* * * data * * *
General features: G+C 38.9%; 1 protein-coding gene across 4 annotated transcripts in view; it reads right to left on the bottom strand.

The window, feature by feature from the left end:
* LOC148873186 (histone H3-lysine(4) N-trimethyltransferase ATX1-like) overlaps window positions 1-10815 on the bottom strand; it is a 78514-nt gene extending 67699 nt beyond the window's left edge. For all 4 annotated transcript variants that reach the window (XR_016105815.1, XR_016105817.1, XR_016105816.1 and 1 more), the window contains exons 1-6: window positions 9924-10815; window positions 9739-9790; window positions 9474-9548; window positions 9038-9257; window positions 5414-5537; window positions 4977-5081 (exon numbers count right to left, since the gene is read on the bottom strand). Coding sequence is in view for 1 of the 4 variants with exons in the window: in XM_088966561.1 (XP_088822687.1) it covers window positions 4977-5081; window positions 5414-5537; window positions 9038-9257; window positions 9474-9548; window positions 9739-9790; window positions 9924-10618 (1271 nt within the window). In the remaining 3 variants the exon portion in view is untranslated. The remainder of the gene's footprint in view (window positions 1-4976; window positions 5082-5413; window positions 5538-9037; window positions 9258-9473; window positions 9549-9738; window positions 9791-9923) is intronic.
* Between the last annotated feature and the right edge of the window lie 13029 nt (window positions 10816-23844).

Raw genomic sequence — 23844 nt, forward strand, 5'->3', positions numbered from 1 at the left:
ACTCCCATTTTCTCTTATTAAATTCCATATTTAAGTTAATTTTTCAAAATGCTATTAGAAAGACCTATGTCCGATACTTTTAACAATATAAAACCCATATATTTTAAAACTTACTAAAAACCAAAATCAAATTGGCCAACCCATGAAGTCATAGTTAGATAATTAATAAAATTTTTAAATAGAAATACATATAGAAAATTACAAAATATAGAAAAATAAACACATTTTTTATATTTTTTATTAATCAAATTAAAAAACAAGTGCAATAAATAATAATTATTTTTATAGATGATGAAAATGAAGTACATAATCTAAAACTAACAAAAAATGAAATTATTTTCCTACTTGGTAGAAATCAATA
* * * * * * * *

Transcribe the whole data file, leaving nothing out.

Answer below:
General features: G+C 38.9%; 1 protein-coding gene across 4 annotated transcripts in view; it reads right to left on the bottom strand.

The window, feature by feature from the left end:
* LOC148873186 (histone H3-lysine(4) N-trimethyltransferase ATX1-like) overlaps window positions 1-10815 on the bottom strand; it is a 78514-nt gene extending 67699 nt beyond the window's left edge. For all 4 annotated transcript variants that reach the window (XR_016105815.1, XR_016105817.1, XR_016105816.1 and 1 more), the window contains exons 1-6: window positions 9924-10815; window positions 9739-9790; window positions 9474-9548; window positions 9038-9257; window positions 5414-5537; window positions 4977-5081 (exon numbers count right to left, since the gene is read on the bottom strand). Coding sequence is in view for 1 of the 4 variants with exons in the window: in XM_088966561.1 (XP_088822687.1) it covers window positions 4977-5081; window positions 5414-5537; window positions 9038-9257; window positions 9474-9548; window positions 9739-9790; window positions 9924-10618 (1271 nt within the window). In the remaining 3 variants the exon portion in view is untranslated. The remainder of the gene's footprint in view (window positions 1-4976; window positions 5082-5413; window positions 5538-9037; window positions 9258-9473; window positions 9549-9738; window positions 9791-9923) is intronic.
* Between the last annotated feature and the right edge of the window lie 13029 nt (window positions 10816-23844).

Raw genomic sequence — 23844 nt, forward strand, 5'->3', positions numbered from 1 at the left:
ACTCCCATTTTCTCTTATTAAATTCCATATTTAAGTTAATTTTTCAAAATGCTATTAGAAAGACCTATGTCCGATACTTTTAACAATATAAAACCCATATATTTTAAAACTTACTAAAAACCAAAATCAAATTGGCCAACCCATGAAGTCATAGTTAGATAATTAATAAAATTTTTAAATAGAAATACATATAGAAAATTACAAAATATAGAAAAATAAACACATTTTTTATATTTTTTATTAATCAAATTAAAAAACAAGTGCAATAAATAATAATTATTTTTATAGATGATGAAAATGAAGTACATAATCTAAAACTAACAAAAAATGAAATTATTTTCCTACTTGGTAGAAATCAATA